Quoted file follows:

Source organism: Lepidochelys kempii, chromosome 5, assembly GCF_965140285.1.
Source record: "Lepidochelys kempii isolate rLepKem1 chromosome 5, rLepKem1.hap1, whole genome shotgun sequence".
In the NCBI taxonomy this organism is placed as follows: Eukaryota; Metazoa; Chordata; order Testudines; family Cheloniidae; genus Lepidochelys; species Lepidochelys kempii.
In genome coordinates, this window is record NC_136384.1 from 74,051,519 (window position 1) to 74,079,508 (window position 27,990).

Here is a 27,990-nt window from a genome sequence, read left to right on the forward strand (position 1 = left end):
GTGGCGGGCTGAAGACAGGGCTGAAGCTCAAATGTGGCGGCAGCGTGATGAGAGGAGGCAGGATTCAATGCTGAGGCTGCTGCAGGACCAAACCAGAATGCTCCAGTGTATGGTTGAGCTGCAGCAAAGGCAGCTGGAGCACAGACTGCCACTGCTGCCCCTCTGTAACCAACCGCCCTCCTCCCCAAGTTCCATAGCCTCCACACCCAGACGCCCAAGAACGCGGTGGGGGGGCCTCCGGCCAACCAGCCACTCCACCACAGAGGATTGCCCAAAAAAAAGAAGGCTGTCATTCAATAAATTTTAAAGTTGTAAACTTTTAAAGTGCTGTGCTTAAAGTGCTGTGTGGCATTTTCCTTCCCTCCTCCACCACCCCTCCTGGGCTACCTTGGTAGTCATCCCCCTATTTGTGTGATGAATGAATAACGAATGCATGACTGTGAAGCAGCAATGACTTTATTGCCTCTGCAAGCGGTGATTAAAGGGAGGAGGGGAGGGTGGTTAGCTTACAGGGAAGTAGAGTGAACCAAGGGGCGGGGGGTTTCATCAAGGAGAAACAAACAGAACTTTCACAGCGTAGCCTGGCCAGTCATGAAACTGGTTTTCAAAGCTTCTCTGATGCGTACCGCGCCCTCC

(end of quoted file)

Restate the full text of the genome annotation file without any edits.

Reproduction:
Source organism: Lepidochelys kempii, chromosome 5, assembly GCF_965140285.1.
Source record: "Lepidochelys kempii isolate rLepKem1 chromosome 5, rLepKem1.hap1, whole genome shotgun sequence".
In the NCBI taxonomy this organism is placed as follows: Eukaryota; Metazoa; Chordata; order Testudines; family Cheloniidae; genus Lepidochelys; species Lepidochelys kempii.
In genome coordinates, this window is record NC_136384.1 from 74,051,519 (window position 1) to 74,079,508 (window position 27,990).

Here is a 27,990-nt window from a genome sequence, read left to right on the forward strand (position 1 = left end):
GTGGCGGGCTGAAGACAGGGCTGAAGCTCAAATGTGGCGGCAGCGTGATGAGAGGAGGCAGGATTCAATGCTGAGGCTGCTGCAGGACCAAACCAGAATGCTCCAGTGTATGGTTGAGCTGCAGCAAAGGCAGCTGGAGCACAGACTGCCACTGCTGCCCCTCTGTAACCAACCGCCCTCCTCCCCAAGTTCCATAGCCTCCACACCCAGACGCCCAAGAACGCGGTGGGGGGGCCTCCGGCCAACCAGCCACTCCACCACAGAGGATTGCCCAAAAAAAAGAAGGCTGTCATTCAATAAATTTTAAAGTTGTAAACTTTTAAAGTGCTGTGCTTAAAGTGCTGTGTGGCATTTTCCTTCCCTCCTCCACCACCCCTCCTGGGCTACCTTGGTAGTCATCCCCCTATTTGTGTGATGAATGAATAACGAATGCATGACTGTGAAGCAGCAATGACTTTATTGCCTCTGCAAGCGGTGATTAAAGGGAGGAGGGGAGGGTGGTTAGCTTACAGGGAAGTAGAGTGAACCAAGGGGCGGGGGGTTTCATCAAGGAGAAACAAACAGAACTTTCACAGCGTAGCCTGGCCAGTCATGAAACTGGTTTTCAAAGCTTCTCTGATGCGTACCGCGCCCTCC